REST IN PEACE
Charlottesville Victim Heather Heyer Told People in Crisis: ‘It’s Going to Be OK’
Before she was cut down by hate, she was helping people through bankruptcy. “She had a big heart for people,” her boss remembers.
For the last five years, she worked at Miller Law Group, a law firm that helps people going through bankruptcy. The firm’s president, Larry Miller, told The Daily Beast that Heyer had a gift for helping people facing financial disaster.
“She’d hold their hand and make sure they would get the stuff in timely, that way we wouldn’t have any issues,” Miller said. “She was really good that.”
Heyer gathered and entered data for people filing for bankruptcy – a complex process that required expert attention to detail. As part of that work, she often helped comfort people facing fear and uncertainty.
“She was compassionate,” Miller continued. “A lot of times, people that are in a financial situation have gotten there not really because what they have done, but because of some of the circumstances around that. They a lot of times are embarrassed about having to do something like a bankruptcy, and Heather was always saying, ‘It’s going to be OK.’”
“She had a big heart for people,” he added.
Miller said he took her out for lunch last week to celebrate her five-year anniversary with the firm.
“I gave her a bonus and told her she was really important to me and that she was a big part of the family at the firm here,” he said. “And she started to cry and she gave me a big hug and said, ‘You know, this is really good. This is really really good.’”
Heyer, 32, was the only fatality in a Saturday afternoon car attack that left at least 19 other anti-racist protesters injured. The protesters were marching up a narrow street when a Dodge Challenger driven by James A. Field Jr. of Ohio, who had been photographed with a far-right group earlier that day, struck Heyer head-on.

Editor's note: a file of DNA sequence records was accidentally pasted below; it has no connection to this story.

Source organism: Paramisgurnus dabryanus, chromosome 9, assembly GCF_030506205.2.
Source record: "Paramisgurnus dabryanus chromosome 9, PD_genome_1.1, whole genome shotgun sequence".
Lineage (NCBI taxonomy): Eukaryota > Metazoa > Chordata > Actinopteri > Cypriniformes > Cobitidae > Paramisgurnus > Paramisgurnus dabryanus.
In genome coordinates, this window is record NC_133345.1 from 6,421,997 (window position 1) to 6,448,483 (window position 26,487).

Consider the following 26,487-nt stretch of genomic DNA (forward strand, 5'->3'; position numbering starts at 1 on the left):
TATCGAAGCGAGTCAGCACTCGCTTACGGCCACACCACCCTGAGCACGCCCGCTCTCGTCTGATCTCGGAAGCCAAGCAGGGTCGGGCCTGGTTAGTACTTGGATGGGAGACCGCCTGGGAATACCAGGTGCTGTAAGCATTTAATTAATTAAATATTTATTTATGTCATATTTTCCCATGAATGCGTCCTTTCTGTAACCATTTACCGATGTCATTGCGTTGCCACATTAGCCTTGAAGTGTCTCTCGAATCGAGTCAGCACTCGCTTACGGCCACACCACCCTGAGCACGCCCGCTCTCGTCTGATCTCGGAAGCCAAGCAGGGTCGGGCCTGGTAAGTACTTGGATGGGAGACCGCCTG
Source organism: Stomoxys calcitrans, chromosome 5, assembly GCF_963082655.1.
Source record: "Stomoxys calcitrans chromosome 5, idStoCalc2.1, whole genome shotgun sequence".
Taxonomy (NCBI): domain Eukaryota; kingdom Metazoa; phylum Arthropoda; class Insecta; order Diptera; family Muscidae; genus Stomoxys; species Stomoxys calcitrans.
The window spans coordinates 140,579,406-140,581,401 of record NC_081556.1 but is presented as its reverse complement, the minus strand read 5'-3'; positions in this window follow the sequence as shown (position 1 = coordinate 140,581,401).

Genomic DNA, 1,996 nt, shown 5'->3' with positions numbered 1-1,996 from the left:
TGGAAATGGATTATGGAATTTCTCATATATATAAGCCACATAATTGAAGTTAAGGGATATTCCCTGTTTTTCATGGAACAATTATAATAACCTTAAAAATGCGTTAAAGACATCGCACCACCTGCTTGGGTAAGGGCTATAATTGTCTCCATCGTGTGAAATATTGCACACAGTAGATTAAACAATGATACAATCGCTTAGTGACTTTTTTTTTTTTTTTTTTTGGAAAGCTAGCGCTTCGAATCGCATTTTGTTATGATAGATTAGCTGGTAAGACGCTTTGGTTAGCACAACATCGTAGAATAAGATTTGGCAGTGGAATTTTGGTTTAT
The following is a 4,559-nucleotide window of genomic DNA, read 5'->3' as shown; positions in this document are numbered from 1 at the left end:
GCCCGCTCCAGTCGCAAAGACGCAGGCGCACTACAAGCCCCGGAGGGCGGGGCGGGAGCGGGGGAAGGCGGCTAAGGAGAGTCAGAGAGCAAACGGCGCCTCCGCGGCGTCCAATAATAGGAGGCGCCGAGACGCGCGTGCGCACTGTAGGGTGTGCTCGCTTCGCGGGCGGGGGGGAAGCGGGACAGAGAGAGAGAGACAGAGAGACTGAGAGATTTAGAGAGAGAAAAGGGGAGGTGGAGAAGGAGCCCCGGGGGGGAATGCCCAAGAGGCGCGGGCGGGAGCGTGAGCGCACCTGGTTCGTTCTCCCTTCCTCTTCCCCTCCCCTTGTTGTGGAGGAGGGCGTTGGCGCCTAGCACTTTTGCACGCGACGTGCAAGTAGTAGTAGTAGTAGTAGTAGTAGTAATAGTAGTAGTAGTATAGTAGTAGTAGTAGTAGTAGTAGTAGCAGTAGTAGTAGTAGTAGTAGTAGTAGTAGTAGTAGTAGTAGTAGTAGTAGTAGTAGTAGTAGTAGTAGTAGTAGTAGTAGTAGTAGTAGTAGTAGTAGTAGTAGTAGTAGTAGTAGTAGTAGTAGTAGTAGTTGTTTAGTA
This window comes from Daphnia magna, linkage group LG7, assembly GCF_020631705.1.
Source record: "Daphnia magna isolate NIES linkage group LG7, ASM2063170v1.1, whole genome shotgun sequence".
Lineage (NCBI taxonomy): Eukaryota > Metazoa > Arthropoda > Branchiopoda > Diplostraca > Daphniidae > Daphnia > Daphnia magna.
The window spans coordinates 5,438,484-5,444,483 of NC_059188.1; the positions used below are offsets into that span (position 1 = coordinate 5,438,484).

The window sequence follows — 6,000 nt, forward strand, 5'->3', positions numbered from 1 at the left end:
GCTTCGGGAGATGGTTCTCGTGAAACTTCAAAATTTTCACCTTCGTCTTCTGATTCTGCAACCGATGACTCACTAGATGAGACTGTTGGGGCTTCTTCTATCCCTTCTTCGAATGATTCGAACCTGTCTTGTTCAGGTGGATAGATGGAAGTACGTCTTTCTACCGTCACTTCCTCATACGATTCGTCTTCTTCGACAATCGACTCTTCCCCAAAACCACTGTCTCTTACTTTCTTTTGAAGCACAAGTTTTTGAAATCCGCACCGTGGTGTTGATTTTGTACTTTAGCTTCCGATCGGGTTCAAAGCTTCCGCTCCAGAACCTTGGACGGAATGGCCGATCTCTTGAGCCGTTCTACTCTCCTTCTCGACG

Miller said she cared deeply about equality, and that it showed in her work.
“That’s what we do here, if people come in and they’re in a financial situation, we don’t look down on them. We know they need to have help, we know they need to be told that they’re not bad.”
And that’s what Heyer did, Miller said.
“She loved it,” he said. “She was so particular about each one. She just wanted to get them all right. I think that’s the thing that stands out: She wanted everything right.”
One person Heyer helped was Felicia Venita Correa, who had known her since they went to middle school together.
"Heather and I grew in in the same subdivision, Enderly Acres, in Ruckersville. We also rode the same bus, attended the same school. She recently helped me with my bankruptcy,” Correa said. “She took extra time to stop my garnishments and recover garnished funds."
"She was bubbly and loved to laugh,” Correa added. “She made it a point to always stand for people who were being oppressed."
In October, Heyer shared a video on Facebook pushing back on the alt-right’s anti-Muslim rhetoric. “Islam is to ISIS as Christianity is to the KKK,” the caption read.
Correa said as soon as she learned Heyer had been killed, she started planning a Sunday evening vigil and fundraiser on GoFundMe.
“I have made her mother the beneficiary of the funds. They will be used in any way that family wishes,” she said.
President Donald Trump tweeted condolences to Heyer, but Correa said she believed he is not sincere.
"I personally do not believe that Trump is moved, meaning that it doesn't seem to have really fazed him. He knew that ‘Make America Great Again’ would be used in this way,” Correa said.
— Kelly Weill contributed reporting.